How much planning do you need to do to complete your creative project?
You might say a lot or very little. One of my jobs as a coach is to help my clients learn to ask the right questions. The correct answer is to plan well enough to get your project done. If you can figure out the spot-on questions you can usually find multiple quality answers. Einstein said it best, “Real genius is figuring out the right question.”
Taking the necessary time to sort out what you want to do involves many aspects of thought. These individual tidbits may be important to the outcome of your work. On the other hand maybe they won’t be helpful at all. What will make your work a success includes first taking the needed time to think through your project, and enough of the details, to come up with a good plan. Not a great plan or mediocre one, just one that is good enough to get the work done.
Another of my favorite Einstein quotes, “If I had an hour to solve a problem and my life depended on it I would use the first 55 minutes to formulate the right question because as soon as I have identified the right question I can solve the problem in less than five minutes.”
How do you know if you’ve spent too little time planning?
- Things don’t get done.
- You can’t find what you need.
- You’re feeling confused or like quitting.
- Your project is not getting done.
How do you know if you over planned?
- Things that are supposed to matter don’t get done.
- You can’t find what you need when you think you need it.
- You’re feeling confused or like quitting because you have a sinking feeling that you’re incapable of good work.
- Your project is not getting done to your satisfaction.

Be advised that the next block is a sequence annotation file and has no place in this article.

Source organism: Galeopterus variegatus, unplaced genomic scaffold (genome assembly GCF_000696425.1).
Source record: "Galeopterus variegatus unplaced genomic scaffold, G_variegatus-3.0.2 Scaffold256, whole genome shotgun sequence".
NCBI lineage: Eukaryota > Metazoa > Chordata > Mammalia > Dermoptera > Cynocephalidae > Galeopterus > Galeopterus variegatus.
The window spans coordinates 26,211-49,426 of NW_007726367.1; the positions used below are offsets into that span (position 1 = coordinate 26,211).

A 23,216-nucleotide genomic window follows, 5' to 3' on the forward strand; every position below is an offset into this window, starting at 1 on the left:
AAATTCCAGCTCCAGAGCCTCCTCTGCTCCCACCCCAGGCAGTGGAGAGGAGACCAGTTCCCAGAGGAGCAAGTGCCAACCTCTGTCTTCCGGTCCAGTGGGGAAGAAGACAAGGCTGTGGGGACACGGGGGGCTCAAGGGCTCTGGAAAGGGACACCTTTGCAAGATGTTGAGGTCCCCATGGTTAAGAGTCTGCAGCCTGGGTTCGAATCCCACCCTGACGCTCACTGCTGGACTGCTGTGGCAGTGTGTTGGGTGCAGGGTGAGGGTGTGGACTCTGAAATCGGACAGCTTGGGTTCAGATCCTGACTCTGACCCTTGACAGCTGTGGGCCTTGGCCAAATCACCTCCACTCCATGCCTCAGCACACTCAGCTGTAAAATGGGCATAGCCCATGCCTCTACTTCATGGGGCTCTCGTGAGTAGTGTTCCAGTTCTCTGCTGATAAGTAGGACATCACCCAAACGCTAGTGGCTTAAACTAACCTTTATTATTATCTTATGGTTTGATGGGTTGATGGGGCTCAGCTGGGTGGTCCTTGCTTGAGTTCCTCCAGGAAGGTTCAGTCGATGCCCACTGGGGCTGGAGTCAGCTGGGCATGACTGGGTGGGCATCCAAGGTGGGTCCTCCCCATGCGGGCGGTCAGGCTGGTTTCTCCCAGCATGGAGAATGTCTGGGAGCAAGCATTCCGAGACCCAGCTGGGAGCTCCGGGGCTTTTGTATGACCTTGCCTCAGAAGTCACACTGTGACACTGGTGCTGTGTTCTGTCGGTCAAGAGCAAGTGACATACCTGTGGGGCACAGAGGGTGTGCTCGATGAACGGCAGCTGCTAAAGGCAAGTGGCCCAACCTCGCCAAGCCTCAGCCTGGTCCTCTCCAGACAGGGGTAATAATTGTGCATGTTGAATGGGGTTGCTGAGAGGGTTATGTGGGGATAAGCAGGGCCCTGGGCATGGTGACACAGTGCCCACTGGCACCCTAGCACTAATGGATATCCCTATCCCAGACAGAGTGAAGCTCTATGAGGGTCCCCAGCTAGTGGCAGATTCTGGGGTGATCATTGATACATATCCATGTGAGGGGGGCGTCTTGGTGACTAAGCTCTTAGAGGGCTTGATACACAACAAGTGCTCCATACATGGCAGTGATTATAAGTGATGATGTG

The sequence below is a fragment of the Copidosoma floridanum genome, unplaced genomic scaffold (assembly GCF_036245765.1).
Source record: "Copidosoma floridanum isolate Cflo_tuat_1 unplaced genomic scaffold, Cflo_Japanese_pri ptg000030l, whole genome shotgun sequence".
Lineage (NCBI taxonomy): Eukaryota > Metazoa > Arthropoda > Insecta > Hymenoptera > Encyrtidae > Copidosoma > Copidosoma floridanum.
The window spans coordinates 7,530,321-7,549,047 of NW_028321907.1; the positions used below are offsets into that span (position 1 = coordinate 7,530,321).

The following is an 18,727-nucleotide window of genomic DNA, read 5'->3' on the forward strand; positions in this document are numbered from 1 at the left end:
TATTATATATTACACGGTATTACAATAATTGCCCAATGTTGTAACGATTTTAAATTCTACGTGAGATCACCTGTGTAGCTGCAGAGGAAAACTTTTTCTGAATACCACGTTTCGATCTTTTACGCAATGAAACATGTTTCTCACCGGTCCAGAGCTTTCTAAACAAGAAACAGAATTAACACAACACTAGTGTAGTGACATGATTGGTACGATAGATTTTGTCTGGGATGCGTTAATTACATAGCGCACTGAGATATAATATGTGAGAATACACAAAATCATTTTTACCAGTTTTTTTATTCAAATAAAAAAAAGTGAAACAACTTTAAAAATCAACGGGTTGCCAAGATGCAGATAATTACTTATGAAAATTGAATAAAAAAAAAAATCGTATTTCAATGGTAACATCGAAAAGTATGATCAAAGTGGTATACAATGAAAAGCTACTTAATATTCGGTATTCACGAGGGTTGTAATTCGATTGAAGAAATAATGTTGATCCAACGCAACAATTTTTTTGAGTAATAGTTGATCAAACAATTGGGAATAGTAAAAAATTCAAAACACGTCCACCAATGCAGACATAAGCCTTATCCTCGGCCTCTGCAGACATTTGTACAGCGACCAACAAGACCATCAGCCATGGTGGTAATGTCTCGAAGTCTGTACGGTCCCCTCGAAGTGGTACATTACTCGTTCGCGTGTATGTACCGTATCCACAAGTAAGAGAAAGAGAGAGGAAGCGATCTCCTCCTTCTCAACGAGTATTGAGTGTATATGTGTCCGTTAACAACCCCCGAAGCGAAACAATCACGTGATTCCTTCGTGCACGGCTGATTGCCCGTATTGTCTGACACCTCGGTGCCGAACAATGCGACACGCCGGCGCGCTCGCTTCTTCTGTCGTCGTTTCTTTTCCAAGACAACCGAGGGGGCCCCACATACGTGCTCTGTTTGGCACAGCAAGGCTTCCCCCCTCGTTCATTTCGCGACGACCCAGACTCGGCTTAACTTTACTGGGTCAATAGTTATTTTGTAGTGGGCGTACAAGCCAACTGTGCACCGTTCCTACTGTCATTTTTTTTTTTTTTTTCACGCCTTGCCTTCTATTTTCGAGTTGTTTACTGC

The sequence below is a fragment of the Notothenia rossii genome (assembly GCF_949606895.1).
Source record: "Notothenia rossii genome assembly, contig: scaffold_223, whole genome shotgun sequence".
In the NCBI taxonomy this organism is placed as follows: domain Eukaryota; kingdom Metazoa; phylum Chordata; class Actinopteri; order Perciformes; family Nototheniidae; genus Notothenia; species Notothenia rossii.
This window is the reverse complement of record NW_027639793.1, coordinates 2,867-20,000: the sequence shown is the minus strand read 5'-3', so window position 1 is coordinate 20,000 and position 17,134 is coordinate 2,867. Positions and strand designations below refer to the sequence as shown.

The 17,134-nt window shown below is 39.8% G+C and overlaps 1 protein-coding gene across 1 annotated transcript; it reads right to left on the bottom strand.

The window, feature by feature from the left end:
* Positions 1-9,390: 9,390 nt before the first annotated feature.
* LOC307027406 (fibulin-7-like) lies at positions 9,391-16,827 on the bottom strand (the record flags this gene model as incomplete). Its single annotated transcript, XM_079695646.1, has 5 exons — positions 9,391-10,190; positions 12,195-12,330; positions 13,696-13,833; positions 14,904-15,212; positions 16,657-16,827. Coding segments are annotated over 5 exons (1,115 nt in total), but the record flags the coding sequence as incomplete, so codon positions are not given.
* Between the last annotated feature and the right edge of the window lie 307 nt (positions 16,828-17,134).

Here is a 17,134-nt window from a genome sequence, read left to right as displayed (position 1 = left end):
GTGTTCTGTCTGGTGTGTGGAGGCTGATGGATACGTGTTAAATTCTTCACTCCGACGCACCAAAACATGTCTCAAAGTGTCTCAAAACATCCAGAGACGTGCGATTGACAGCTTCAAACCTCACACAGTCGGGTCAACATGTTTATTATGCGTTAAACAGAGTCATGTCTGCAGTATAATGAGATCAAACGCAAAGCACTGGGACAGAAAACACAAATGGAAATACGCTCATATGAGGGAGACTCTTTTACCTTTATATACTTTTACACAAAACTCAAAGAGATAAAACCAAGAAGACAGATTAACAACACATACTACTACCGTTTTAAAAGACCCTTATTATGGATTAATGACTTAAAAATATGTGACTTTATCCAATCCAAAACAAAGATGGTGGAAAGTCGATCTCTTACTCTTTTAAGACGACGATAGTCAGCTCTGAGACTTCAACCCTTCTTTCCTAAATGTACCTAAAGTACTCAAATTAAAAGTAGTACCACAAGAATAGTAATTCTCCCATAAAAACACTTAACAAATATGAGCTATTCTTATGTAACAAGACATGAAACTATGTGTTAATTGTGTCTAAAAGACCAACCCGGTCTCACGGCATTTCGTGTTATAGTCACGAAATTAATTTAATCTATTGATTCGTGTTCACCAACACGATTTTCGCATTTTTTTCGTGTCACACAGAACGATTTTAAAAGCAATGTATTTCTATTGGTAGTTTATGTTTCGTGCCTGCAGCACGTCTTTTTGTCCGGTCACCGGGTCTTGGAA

Ironically, the same things are on both lists with a slight twist, because not planning carefully includes over planning, which can also be a deterrent to a good plan.
Remember that a useful goal is to make a plan that is good enough. That means you need to focus on your project’s planning long enough to get clear about what you want to accomplish and no more.
A good enough plan might look like this:
- What do I want to create?
- How do I want to make it? What tools do I need? (Painting: canvas, paints, studio or Writing: laptop, dictionary).
- When do I want it finished? How will I know it is complete? (Writing out a realistic working schedule with just enough detail to get to work and stay there daily through completion of each task. I’ll know I am done when I have an edited 120 page manuscript).
- What will I need to do to stay focused and motivated? (Seriously what helps you concentrate and stay on task- music, coffee, silence, scents? These are very important tools).
- Who could help me? (Who are my supporters and those services that can keep me productive?).
- Where do I work on this project? (In a studio, office, desk, coffee shop-what works well enough for you to stay working?).
Notice: There are no why’s to waste time on.
At least not at this point in planning. If you get lost in the philosophical reasons or feelings of why or why not, your plan might not be on the right track for success. And if you really can’t sort them out or feel stuck, enlist the services a good coach to help you get on track.
Remember that a good plan is simple, focused enough, and written down for reference while you work. Do this and you will reach your goals!
Read more posts by Sandy Nelson, artist, creativity and life purpose coach, speaker and inspirational writer.